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Tuesday, 02 April 2024 16:00

SA Receiver of Revenue rakes in nearly R10bn more than estimated.

By Lehlohonolo Lehana.

The SA Revenue Service (SARS) collected almost R10bn more than February's revised budget estimate, as corporate taxes came in higher than expected and the tax authority clamped down on refund fraud.

SARS said it collected a net R1.741-trillion for the tax year that ended at midnight on March 31, compared to the finance minister's revised February estimate of R1.731-trillion. The higher-than-budgeted collections are likely to see the budget deficit come in slightly better than February's revised estimates for the latest 2023/24 fiscal year.

SARS Commissioner Edward Kieswetter announced the preliminary revenue collection outcome for the 2023/24 fiscal year in a media briefing on Tuesday.

The net revenues stood at R1,74 trillion after SARS paid R414 billion in refunds.

SARS collected almost R10 billion more than February's revised budget estimate.

"As at the end of March 2024, SARS collected a record gross amount of R2.155 trillion, year-on-year 4.2% against the nominal GDP of 4.9%. SARS paid out refunds of R414 billion to taxpayers, the highest ever quantum in refunds compared to R381 billion in the prior year, representing a growth of 8.6%. This brings the collected net amount to R 1.741 trillion, which is almost R10 billion higher than the revised estimate and R54 billion more than last year’s R 1.687 trillion," Kieswetter said on Tuesday.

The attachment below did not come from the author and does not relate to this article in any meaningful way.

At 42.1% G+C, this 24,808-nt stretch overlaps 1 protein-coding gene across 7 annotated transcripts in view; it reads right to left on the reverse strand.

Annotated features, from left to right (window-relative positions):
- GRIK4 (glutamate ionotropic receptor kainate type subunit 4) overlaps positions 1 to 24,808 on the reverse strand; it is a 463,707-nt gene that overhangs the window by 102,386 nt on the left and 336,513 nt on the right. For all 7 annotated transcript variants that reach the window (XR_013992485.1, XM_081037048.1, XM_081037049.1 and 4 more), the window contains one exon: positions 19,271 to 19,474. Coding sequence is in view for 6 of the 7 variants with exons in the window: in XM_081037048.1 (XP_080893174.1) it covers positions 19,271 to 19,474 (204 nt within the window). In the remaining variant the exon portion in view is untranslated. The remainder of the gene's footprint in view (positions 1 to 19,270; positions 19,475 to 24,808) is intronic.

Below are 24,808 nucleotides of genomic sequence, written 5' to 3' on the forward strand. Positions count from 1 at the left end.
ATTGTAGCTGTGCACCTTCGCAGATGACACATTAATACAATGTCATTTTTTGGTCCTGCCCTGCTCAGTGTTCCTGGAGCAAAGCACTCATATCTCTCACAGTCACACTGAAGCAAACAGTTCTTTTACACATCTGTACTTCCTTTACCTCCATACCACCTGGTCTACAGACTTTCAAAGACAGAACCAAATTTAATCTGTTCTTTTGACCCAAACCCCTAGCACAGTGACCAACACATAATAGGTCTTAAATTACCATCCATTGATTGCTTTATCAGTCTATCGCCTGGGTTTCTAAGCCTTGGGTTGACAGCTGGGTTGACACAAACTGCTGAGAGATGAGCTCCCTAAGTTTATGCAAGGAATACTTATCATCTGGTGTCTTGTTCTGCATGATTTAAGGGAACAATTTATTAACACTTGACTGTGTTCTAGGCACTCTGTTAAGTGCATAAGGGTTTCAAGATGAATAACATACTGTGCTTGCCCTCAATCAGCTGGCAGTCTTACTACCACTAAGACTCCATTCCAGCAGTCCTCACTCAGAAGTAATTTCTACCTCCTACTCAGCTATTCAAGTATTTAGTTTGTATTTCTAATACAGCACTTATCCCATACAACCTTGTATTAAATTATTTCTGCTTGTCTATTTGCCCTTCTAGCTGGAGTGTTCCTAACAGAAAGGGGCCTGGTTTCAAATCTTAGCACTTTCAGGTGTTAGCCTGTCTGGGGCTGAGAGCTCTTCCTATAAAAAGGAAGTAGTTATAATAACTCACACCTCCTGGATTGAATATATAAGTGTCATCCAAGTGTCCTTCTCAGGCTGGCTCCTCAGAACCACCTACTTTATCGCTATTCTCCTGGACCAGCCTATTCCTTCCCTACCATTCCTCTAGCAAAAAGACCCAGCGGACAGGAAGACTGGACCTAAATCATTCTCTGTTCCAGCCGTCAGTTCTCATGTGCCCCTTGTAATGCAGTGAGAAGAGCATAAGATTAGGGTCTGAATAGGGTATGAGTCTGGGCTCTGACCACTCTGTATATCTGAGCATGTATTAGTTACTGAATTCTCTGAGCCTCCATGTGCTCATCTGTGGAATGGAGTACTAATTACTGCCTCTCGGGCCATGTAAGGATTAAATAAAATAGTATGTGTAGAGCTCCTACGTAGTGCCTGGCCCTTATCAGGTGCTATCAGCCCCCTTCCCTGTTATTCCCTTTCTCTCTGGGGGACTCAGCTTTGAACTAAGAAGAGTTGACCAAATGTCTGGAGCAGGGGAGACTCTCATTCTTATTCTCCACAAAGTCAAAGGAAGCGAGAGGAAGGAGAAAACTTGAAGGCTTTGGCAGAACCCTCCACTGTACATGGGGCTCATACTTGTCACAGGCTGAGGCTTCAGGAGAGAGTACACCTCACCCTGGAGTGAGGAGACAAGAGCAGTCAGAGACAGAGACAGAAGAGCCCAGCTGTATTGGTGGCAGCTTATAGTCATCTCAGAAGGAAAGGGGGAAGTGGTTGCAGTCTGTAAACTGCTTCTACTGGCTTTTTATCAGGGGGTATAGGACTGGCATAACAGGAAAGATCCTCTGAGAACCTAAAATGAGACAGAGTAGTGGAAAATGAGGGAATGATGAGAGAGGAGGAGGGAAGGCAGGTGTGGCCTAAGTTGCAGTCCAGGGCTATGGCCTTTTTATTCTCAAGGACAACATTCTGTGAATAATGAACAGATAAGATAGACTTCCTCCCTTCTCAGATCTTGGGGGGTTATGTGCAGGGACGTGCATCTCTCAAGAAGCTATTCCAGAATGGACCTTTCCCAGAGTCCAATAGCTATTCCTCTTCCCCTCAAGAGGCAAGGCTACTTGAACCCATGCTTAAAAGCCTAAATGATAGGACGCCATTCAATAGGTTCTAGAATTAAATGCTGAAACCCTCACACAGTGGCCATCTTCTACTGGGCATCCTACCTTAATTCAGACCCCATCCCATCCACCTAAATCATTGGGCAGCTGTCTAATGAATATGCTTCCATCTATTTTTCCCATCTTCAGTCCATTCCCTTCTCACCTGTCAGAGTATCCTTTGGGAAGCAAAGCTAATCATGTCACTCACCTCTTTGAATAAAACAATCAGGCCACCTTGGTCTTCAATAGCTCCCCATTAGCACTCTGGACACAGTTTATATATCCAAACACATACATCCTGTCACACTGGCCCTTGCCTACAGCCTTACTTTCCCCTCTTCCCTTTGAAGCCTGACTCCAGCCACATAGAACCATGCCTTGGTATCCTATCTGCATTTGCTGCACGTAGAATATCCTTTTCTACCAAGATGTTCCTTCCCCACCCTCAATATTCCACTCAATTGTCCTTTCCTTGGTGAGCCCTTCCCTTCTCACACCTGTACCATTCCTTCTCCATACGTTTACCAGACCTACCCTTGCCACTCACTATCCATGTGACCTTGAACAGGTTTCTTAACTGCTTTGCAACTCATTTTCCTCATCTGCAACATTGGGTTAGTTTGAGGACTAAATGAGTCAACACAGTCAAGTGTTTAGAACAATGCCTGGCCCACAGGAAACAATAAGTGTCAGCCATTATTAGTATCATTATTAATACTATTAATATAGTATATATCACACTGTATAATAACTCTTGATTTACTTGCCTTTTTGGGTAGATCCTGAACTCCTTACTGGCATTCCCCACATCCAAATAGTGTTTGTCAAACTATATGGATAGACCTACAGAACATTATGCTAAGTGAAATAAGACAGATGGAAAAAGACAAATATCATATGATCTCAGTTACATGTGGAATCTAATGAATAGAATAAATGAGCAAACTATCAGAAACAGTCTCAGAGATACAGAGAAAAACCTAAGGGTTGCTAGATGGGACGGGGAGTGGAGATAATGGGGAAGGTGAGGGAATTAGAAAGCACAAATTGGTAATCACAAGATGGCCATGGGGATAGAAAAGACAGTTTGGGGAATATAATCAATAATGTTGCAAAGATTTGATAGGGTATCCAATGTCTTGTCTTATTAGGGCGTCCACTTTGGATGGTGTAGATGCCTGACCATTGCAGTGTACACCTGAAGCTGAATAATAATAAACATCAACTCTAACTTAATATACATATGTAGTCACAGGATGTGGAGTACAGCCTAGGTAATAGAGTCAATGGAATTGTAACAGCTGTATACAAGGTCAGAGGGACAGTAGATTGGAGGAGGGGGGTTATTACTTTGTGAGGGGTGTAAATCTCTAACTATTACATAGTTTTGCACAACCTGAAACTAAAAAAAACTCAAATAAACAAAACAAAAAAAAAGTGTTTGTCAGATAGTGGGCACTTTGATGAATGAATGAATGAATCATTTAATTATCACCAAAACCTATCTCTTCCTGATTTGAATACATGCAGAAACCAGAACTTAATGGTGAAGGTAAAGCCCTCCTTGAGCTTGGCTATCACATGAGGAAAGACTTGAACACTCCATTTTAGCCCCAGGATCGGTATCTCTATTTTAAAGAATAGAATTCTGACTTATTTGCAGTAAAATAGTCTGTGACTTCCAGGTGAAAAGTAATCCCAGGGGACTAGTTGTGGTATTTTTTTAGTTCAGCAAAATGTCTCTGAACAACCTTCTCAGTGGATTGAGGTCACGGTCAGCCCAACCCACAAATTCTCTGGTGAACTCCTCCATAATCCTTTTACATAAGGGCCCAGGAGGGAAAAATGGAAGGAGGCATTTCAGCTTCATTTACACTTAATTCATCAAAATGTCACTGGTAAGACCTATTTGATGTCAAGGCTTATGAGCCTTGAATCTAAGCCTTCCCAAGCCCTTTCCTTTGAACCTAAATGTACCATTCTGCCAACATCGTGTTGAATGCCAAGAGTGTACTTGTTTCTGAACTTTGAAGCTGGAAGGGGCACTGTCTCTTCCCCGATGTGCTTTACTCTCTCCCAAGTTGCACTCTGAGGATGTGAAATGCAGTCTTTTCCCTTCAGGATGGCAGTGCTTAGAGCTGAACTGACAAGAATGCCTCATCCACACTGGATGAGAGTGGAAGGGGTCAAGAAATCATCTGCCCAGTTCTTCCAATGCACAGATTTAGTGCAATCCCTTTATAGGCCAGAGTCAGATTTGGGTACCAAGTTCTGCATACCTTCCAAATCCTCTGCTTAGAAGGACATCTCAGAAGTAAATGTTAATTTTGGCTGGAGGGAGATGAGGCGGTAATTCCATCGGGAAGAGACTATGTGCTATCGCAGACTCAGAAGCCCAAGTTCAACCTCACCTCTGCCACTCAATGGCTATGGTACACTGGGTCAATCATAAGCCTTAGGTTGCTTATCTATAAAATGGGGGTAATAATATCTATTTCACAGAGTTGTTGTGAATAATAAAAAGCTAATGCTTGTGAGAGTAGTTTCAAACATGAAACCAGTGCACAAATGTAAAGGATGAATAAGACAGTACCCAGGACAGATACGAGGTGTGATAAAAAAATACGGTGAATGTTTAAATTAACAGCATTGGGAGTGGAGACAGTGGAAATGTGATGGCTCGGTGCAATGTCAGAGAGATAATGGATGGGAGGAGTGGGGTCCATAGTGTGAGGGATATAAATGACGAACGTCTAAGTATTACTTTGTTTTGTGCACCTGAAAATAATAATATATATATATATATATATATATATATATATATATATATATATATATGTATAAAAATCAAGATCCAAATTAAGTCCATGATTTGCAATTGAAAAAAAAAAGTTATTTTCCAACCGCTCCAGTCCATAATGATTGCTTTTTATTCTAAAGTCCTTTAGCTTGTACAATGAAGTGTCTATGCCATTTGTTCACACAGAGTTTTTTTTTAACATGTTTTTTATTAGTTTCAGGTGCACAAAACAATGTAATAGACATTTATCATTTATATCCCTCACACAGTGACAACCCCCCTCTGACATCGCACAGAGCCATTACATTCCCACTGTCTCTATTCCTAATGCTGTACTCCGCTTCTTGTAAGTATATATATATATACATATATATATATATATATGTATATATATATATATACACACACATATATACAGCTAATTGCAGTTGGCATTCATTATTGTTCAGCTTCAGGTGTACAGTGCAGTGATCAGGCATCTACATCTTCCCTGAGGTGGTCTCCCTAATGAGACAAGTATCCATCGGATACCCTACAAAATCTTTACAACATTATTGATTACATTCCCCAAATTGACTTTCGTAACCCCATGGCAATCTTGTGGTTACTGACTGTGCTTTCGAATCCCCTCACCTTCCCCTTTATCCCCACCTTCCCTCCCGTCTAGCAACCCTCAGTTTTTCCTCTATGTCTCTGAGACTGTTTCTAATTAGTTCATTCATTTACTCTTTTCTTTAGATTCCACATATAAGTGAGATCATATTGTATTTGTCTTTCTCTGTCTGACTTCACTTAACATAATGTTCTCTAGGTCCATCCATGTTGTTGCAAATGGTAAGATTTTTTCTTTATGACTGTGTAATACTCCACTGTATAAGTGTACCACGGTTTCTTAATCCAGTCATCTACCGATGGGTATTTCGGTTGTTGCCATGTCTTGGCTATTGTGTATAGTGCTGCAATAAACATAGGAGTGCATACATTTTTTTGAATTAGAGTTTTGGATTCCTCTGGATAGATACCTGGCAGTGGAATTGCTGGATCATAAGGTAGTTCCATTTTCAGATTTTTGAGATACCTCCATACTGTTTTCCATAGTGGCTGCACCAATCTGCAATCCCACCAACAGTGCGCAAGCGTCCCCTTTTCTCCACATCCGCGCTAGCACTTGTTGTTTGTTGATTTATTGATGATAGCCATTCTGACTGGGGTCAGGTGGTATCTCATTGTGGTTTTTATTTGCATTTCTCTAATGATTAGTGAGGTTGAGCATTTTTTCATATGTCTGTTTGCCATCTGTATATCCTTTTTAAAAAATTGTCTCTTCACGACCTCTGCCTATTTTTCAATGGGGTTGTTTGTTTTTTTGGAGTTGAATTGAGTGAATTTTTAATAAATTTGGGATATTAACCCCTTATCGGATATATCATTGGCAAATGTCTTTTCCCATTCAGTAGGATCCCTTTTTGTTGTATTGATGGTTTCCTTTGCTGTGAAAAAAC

"Just in VAT refunds, the amount of R343 billion represents a growth of 7.5% over the prior year. Total refunds this year represent about 6% of GDP. It is, therefore, pleasing that R120 billion and R37 billion of the refund benefit, respectively, were directed to SMMEs and individuals. This is good when businesses and individuals remain cash-strapped."

Kieswetter said the tax authority remained concerned about refund fraud and abuse.

"In the period under review, SARS was able to prevent the outflow of R101 billion of impermissible refunds."

Kieswetter says total tax revenue increased by R54.2 billion compared to the 2022/23 fiscal year.

"This was driven by personal income taxes of R49.5 billion (8.2% y/y) on the back of higher than estimated compensation of employees, as well as higher domestic VAT of R39.3 billion (8.1% y/y).

"Net Personal Income Tax, which accounts for 37.3% of total revenue, grew by R49.5 billion 8.2% in 2023/24, as employment improved year-on-year from an average wage settlement rates improved from an annual average of 6.0% in 2022 to 6.3% in 2023."

"PAYE (Pay As You Earn) collections from incentives and bonus payments predominantly from the finance sector also boosted PIT revenue."